John Bostwick, Sr. was born in 1859, the son of Green Berry Bostwick and Ann Frances Hester Bostwick, originally of Greene County, Georgia. He was raised on his father’s farm in Morgan County and educated at the Braswell rural school in the northern part of Morgan County. The school was located almost adjacent to his father’s property near the border of Walton County. He attended the nearby University of Georgia, graduating in 1883 with a Bachelor of Engineering degree.

Upon graduation, John Bostwick accepted a job as school teacher at the Braswell School. He remained in this position for two years, also, as one of the area’s finest college graduates, he became increasingly involved in county affairs. He was elected Justice of the Peace in 1884, holding the position until 1896.

In 1885 Bostwick married Susie Green, the daughter of Henry Harden and America Malcom Green of Walton County. The same year Bostwick gave up teaching for farming, presumably taking over a family property in Morgan County. According to the family tradition, he saved enough money as a teacher to buy a mule and was also able to purchase more land, which was then available at 2-3 dollars an acre. Bostwick was a successful cotton farmer, during a period of growing cotton wealth. On the basis of his success, he started a small mercantile business in 1892 on his property. In 1901 he also constructed a cotton oil mill, which soon became known as the Bostwick Manufacturing Company.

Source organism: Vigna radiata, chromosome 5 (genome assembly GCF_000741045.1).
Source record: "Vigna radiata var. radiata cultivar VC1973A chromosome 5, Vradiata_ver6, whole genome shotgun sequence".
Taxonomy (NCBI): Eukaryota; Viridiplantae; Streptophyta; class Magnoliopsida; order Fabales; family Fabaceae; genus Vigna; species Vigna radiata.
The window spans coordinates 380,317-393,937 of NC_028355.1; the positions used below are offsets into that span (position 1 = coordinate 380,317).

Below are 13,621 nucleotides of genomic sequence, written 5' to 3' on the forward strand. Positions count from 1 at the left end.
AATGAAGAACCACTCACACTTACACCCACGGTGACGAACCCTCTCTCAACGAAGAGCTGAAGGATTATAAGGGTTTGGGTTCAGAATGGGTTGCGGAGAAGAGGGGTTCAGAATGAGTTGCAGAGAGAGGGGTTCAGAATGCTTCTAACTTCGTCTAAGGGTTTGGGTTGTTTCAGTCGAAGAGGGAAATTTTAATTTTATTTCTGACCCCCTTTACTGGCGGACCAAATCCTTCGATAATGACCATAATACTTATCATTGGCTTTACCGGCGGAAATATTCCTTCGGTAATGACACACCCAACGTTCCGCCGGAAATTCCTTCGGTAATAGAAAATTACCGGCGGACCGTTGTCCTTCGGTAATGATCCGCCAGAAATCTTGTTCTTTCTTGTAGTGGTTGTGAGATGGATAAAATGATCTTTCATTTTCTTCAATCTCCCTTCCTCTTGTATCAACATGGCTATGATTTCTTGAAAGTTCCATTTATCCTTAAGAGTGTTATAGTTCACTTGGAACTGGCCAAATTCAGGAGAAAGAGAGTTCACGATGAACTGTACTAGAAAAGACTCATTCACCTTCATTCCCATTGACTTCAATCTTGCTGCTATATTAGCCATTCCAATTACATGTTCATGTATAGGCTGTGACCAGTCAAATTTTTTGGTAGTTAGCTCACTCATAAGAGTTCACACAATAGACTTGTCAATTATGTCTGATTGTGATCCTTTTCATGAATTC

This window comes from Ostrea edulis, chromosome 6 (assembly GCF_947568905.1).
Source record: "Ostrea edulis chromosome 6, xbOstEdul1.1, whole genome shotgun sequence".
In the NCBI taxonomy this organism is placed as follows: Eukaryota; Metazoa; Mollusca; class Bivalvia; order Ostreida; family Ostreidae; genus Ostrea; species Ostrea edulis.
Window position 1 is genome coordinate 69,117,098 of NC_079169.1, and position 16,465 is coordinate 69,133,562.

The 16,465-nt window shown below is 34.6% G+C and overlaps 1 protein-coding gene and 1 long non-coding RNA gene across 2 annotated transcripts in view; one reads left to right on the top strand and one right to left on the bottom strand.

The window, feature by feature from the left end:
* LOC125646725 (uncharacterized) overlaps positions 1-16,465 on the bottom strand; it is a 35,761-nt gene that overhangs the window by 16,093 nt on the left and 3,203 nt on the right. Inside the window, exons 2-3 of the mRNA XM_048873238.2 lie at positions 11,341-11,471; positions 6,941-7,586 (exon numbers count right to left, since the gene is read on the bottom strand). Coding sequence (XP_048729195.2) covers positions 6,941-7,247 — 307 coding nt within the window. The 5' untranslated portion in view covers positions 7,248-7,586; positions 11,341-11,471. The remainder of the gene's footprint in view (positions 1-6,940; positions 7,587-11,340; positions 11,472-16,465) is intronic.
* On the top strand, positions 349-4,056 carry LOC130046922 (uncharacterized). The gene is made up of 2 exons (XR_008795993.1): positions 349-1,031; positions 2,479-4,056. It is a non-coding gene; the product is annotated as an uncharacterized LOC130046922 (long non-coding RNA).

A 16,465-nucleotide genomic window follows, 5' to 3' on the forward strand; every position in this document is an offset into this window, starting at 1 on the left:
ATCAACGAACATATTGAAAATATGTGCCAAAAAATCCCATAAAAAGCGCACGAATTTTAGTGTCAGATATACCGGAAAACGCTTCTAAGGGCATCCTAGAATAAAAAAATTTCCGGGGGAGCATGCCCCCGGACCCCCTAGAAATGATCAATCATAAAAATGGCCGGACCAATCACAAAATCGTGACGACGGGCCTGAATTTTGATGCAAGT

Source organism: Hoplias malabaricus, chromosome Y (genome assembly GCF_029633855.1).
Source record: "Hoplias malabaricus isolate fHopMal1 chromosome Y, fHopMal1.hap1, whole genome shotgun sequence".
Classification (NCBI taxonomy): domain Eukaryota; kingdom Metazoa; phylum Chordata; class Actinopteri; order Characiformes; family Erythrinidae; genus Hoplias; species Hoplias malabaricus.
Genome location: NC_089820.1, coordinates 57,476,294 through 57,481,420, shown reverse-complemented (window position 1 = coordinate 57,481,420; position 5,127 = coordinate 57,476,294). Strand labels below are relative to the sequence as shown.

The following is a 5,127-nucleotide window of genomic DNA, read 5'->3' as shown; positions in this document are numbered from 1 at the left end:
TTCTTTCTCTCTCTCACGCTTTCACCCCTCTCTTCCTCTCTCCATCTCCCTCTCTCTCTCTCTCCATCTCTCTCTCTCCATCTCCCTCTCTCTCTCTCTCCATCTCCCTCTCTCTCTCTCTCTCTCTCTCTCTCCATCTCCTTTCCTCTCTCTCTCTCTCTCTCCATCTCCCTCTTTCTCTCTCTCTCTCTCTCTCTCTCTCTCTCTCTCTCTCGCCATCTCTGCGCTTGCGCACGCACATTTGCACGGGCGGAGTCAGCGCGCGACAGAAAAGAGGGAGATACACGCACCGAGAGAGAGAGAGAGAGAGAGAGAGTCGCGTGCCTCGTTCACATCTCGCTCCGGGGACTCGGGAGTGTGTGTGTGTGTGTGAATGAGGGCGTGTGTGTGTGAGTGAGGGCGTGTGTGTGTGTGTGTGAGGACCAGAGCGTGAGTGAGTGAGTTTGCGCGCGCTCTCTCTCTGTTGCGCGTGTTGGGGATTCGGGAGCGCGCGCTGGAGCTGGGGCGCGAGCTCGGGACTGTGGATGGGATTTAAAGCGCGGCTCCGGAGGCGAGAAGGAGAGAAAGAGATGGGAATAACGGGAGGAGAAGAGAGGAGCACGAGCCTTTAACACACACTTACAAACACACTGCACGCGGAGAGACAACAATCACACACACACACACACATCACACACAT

As part of his overall development scheme, Bostwick helped in 1901 establish a spur-line from the Central of Georgia Railroad. This connected his property with the Macon and Athens Branch at the nearby Morgan County community of Apalachee. The line, which became known as the Greene County Line railroad, eventually connected Bostwick with Monroe to the North, thereby tying Bostwick’s various businesses into a regional transportation network.

A post office branch had been established in the Bostwick Supply Company, the area’s “country store”, in 1895; and in 1902 the town was incorporated by an act of the Georgia Legislature. John Bostwick was elected mayor of the small farm-based community.